I’ve noticed something strange. Every time I open an email newsletter and click on an email link to read someone’s newest article, I find myself thinking, I hope this isn’t on Medium.
Why? I’ve been asking myself the same thing. I love reading on Medium’s platform. I think they have some of the most talented designers on Earth. They’ve done a wonderful job creating their experiences: the typography is exquisite, the spacing is perfect, and the features are solid.
But there’s a certain feeling that Medium isn’t able to provide.
Medium seems to be a hotel with carefully selected furnishings. Authors’ content fits perfectly into little blocks: Julie Zhou’s posts feel the same as Barack Obama’s, which feel the same as Evan Williams’. You can always tell when you’re on Medium because the structure, the font, the underlying feeling is the same.
And this creates a disconnect – like I’m losing part of the person on the other side.
The contrast to Medium is the personal blog. If Medium is a hotel, the blog is a house. I find blogs to be more intimate and raw than a simple content feed; a blog allows you to see a person’s “body language”.
Humans are able to form complex opinions in fractions of a second, and I believe the way Medium is structured doesn’t support the visual cues that we need to make decisions. It relies on content, ideas, and beautiful design, but can’t touch the vast uniqueness of a personal website. Put simply, when you read something on Medium, it feels like Medium.
Medium’s perfection is its downfall. It replaces humanistic touches with the perfect design to consume content, and in doing so, it replaces the human: everyone begins to look the same. Maybe that’s what they want.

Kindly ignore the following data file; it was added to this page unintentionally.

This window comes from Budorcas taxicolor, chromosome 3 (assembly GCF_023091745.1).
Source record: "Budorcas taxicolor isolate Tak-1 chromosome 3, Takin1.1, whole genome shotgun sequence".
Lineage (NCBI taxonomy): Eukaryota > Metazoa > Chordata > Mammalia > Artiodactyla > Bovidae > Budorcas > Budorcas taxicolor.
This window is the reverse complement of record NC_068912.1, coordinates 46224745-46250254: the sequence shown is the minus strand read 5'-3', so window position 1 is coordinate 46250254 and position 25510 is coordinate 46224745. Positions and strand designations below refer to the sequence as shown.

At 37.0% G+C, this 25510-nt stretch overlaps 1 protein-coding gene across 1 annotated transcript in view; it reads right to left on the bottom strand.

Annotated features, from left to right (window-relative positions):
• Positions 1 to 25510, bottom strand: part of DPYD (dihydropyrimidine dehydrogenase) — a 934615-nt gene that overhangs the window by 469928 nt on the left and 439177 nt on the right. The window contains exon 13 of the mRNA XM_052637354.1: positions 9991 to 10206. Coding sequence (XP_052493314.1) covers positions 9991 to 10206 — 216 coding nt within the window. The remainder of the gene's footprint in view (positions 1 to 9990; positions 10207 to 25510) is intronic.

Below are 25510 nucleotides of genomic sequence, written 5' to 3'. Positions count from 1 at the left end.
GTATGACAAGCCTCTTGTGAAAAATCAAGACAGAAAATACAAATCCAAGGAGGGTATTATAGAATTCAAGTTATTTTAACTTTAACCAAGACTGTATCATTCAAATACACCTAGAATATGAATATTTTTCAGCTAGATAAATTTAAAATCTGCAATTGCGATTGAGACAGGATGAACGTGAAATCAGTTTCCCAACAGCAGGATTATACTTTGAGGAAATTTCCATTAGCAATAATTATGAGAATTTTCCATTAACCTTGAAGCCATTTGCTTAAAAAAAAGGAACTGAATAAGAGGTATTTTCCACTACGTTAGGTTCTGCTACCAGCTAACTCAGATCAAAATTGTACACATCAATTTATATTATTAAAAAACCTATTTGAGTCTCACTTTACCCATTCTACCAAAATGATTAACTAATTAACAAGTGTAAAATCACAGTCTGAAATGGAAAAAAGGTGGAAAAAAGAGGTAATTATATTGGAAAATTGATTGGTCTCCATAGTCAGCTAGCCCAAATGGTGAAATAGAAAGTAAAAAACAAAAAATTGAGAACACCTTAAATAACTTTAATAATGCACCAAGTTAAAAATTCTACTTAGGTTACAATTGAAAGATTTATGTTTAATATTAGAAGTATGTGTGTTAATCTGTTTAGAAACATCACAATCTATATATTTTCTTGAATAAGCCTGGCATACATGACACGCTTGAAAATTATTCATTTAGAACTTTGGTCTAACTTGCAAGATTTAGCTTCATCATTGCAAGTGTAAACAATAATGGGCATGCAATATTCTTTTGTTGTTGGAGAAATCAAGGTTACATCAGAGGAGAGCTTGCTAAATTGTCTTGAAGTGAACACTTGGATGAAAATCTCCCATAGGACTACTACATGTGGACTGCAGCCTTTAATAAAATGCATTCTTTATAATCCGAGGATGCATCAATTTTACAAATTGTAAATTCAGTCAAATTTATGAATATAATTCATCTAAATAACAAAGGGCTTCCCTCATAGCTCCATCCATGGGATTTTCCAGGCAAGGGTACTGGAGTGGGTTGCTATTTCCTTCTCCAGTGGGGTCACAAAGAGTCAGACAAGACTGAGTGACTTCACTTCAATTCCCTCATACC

While that subtle concept separates personal blogs from the vast idea hub that is Medium, we can still learn some enormous lessons from its popularity.
What can we learn from Medium?
Medium’s popularity points to a trend: blogs need to adopt better design practices.
I believe that a large part of Medium’s growth comes from its undivided attention to two things: the experience of reading and writing. While it seems obvious, these are most personal blogs’ weaknesses. A large portion of the Internet is still a relic of the early 2000’s: sidebars, advertisements, popups, and 13 pixel Arial font on the left side of the screen.
Three simple guidelines could dramatically improve blogs:
- The use of great typography. Fonts should be readable and convey the appropriate tone to fit peoples’ writing.
- Content should be prioritized. Peoples’ writing should be the most prominent aspect of a page.
- Readers should never be annoyed. Sidebars, advertisements, and popups should be minimized or removed.
These are three simple, but crucial, implementations that need to happen in personal blogging. If more sites followed these guidelines, I believe we’d see less migration elsewhere.
And that’s only one side of the coin: improvements also need to be made to the content creation process. We need to write with something that connects us intimately with our content:
In an ideal world, your writing and publishing is connected as closely as possible. Medium does it exceptionally well, and their reading experience is one of the best in the industry, but there’s nothing stopping personal blogs from adopting the same practices.
I like Medium, and I want to see it live into the future. However, I see using Medium over a personal blog as a long-term mistake. There are too many passionate, unique, and talented individuals to contain to a sterile platform where everyone looks and feels the same.
We should take Medium’s popularity as a sign that it’s time to adopt better design practices into our own sites. If we want to move the transfer of information forward, we need to take advantage of a very core element of the human condition: connection.
Personal sites simply do this better.